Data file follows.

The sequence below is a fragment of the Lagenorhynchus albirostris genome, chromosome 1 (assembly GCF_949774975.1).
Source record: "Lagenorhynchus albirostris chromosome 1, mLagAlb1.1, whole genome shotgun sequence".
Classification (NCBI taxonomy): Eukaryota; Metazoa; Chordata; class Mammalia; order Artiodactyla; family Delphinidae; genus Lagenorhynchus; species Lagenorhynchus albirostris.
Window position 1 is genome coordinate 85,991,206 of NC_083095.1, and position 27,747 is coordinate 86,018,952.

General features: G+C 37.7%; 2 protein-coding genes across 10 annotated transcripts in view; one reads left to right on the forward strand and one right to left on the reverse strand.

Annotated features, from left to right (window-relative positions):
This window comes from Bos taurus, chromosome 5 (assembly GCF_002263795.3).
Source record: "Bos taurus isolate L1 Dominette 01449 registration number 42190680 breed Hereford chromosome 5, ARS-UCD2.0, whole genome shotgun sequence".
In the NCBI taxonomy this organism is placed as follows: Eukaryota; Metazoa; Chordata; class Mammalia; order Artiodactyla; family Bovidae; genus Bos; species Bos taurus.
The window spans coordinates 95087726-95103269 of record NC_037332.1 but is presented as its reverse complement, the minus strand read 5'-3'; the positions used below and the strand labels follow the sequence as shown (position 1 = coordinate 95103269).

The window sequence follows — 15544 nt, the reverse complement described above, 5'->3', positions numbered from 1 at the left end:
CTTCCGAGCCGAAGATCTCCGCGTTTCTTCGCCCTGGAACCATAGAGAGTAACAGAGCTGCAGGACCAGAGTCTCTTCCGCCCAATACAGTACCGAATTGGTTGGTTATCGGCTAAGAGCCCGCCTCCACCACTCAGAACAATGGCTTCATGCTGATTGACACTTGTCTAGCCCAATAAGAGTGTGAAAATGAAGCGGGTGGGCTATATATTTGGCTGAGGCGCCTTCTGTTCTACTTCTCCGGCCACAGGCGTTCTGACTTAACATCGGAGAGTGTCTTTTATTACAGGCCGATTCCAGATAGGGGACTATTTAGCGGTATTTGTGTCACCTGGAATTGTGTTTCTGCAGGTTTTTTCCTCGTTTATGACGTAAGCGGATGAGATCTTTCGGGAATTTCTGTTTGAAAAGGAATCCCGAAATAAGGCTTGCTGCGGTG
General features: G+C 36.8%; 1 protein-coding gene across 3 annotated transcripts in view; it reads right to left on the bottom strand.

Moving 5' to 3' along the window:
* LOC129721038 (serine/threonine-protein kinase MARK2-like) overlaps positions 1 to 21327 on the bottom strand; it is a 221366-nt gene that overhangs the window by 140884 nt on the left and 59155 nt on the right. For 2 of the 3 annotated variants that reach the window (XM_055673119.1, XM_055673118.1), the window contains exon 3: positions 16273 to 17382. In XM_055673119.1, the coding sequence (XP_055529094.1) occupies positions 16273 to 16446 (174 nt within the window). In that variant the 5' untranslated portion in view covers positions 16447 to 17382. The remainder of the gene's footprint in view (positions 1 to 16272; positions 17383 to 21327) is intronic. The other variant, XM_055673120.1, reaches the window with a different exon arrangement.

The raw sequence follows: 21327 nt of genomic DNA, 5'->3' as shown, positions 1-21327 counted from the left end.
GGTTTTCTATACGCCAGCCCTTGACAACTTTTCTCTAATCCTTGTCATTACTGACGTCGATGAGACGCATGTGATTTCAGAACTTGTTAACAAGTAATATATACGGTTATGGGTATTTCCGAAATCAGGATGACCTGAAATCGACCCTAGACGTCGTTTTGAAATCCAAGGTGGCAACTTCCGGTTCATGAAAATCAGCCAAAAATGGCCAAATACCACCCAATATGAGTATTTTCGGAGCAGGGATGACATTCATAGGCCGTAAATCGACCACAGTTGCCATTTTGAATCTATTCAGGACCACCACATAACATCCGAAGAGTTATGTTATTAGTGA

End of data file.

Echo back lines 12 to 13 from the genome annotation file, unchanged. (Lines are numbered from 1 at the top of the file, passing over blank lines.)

CTTCCGAGCCGAAGATCTCCGCGTTTCTTCGCCCTGGAACCATAGAGAGTAACAGAGCTGCAGGACCAGAGTCTCTTCCGCCCAATACAGTACCGAATTGGTTGGTTATCGGCTAAGAGCCCGCCTCCACCACTCAGAACAATGGCTTCATGCTGATTGACACTTGTCTAGCCCAATAAGAGTGTGAAAATGAAGCGGGTGGGCTATATATTTGGCTGAGGCGCCTTCTGTTCTACTTCTCCGGCCACAGGCGTTCTGACTTAACATCGGAGAGTGTCTTTTATTACAGGCCGATTCCAGATAGGGGACTATTTAGCGGTATTTGTGTCACCTGGAATTGTGTTTCTGCAGGTTTTTTCCTCGTTTATGACGTAAGCGGATGAGATCTTTCGGGAATTTCTGTTTGAAAAGGAATCCCGAAATAAGGCTTGCTGCGGTG
General features: G+C 36.8%; 1 protein-coding gene across 3 annotated transcripts in view; it reads right to left on the bottom strand.